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Projector opens up new worlds at planetarium

Dr. Joe Jones, associate professor of physics, uses the new DigiStar 5 Full Dome Digital Planetarium Projector recently installed in the George E. Coleman Sr. Planetarium at the University of North Georgia.

When the George E. Coleman Sr. Planetarium at the University of North Georgia's (UNG) Dahlonega Campus resumes public shows in January, a new DigiStar 5 Full Dome Digital Planetarium Projector will allow visitors to view an accurate depiction of the night skies from planets millions of miles away.

"The Digistar 5 is a single projector system that uses a 'fisheye' type lens to project an extremely high resolution image onto our 30-foot diameter dome," said Dr. Joe Jones, associate professor of physics. "The old system depicted the sky only as seen from Earth, although using special effects we could make it seem like we were somewhere else. The new system can accurately depict the sky from a planet orbiting a star thousands of light years away. We can fly to other planets in the solar system, land and look around, or fly through the Milky Way Galaxy and even out to the edge of the observable universe.  We can also play full dome immersive videos, which are like iMax movies, on the dome."

The planetarium held demo shows for the system earlier in December, and will begin regular Observatory-Planetarium Public Education Night (OPEN) shows using the system beginning Jan. 9.  These free public shows are presented every Friday evening at 8 p.m. when the university is in session.

Jones said the new projector also can engage students who are studying subjects other than astronomy and physics.

"The new system has capabilities far beyond the old opto-mechanical Spitz system, and may be used for educational purposes for a wide variety of disciplines," Jones said. "Video projection combined with a multi-media computer and access to the Internet enable the planetarium presentations to incorporate the latest imagery and video from the astronomical community, NASA, and UNG's own observatory, but there are also many potential videos available for disciplines such as biology, paleontology, archaeology and even other non-science disciplines including history and art."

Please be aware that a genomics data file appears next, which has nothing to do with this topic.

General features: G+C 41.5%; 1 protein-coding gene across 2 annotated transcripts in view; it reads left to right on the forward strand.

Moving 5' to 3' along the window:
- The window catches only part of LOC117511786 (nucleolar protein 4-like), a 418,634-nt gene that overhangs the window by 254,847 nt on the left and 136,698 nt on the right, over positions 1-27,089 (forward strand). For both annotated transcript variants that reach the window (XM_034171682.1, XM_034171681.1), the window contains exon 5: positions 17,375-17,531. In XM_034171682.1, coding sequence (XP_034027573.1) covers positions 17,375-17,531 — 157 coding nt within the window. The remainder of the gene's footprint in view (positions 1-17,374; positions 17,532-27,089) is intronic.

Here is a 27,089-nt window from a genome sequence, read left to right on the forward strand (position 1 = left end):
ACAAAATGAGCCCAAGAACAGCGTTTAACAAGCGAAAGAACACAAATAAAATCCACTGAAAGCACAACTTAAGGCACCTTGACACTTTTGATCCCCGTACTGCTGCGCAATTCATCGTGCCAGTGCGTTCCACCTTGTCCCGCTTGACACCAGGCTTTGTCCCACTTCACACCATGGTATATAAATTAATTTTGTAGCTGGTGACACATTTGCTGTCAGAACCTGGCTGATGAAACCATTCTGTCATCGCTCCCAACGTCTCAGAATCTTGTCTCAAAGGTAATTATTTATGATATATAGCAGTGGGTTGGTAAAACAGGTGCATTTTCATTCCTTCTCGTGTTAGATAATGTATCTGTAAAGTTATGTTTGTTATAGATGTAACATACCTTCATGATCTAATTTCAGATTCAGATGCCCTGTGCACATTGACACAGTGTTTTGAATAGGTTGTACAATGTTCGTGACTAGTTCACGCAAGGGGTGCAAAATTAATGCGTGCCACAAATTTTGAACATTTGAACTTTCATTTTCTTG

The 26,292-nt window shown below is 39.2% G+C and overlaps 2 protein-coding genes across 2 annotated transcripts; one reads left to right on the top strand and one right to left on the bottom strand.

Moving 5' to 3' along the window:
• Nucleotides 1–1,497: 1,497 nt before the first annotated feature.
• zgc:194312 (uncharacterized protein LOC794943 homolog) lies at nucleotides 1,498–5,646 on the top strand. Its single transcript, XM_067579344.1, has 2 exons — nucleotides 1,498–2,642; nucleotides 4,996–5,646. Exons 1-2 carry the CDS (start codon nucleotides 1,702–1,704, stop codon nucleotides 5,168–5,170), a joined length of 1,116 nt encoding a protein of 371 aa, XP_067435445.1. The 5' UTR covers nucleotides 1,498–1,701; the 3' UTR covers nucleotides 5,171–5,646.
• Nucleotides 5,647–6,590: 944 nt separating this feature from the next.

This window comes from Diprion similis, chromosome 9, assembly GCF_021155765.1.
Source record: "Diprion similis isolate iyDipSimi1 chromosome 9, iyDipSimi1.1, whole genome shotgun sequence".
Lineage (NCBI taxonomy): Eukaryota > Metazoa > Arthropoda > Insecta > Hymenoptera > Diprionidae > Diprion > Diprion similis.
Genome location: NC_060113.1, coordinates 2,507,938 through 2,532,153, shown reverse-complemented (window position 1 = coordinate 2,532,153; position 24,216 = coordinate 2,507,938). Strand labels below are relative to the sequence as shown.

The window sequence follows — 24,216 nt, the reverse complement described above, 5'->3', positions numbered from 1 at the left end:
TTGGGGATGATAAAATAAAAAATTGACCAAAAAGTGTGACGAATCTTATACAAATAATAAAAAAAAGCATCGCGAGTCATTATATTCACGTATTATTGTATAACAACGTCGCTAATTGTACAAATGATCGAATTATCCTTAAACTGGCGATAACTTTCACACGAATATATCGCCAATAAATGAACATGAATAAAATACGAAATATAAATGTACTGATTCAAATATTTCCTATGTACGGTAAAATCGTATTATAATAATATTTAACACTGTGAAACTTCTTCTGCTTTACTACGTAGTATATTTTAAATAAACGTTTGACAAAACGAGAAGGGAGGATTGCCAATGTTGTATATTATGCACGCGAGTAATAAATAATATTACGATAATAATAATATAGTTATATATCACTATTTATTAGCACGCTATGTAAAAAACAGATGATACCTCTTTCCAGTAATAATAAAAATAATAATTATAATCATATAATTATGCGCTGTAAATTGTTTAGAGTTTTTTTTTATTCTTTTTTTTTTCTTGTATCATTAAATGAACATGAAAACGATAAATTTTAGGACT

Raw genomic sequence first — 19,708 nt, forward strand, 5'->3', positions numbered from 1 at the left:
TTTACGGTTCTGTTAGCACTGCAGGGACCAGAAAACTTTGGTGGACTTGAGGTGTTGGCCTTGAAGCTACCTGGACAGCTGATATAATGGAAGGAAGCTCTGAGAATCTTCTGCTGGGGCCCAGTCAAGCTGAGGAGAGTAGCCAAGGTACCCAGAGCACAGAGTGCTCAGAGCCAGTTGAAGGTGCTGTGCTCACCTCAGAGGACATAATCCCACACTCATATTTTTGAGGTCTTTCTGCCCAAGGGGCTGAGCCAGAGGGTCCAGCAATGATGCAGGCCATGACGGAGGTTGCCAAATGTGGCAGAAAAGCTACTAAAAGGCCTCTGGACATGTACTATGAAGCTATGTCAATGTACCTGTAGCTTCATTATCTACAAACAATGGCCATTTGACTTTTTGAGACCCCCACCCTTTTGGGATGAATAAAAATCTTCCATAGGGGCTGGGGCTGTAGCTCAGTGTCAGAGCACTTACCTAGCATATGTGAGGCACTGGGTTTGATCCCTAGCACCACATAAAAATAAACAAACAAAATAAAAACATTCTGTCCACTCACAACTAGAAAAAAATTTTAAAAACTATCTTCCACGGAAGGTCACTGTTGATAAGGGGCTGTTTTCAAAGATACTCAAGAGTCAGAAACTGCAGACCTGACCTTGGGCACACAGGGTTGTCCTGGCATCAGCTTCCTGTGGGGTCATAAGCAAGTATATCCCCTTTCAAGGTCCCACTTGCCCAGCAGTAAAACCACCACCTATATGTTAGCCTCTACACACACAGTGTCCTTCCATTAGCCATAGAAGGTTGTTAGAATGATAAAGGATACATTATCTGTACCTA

The Coleman Planetarium is housed in the Health & Natural Sciences Building, located on Sunset Drive on the Dahlonega Campus.  The planetarium, which seats 46 people, is located in room 234 on the second floor of the atrium section behind the large lecture hall.

"The new projection system will enhance the amount and quality of content that we can show our guests," said Dr. Richard Prior, head of UNG's Department of Physics. "The planetarium is an important link between our university and the community.  It offers an accurate, enjoyable means for people to learn about our planet and the universe surrounding us. We look forward to having community members join us as we explore our solar system, galaxy and universe in high resolution."

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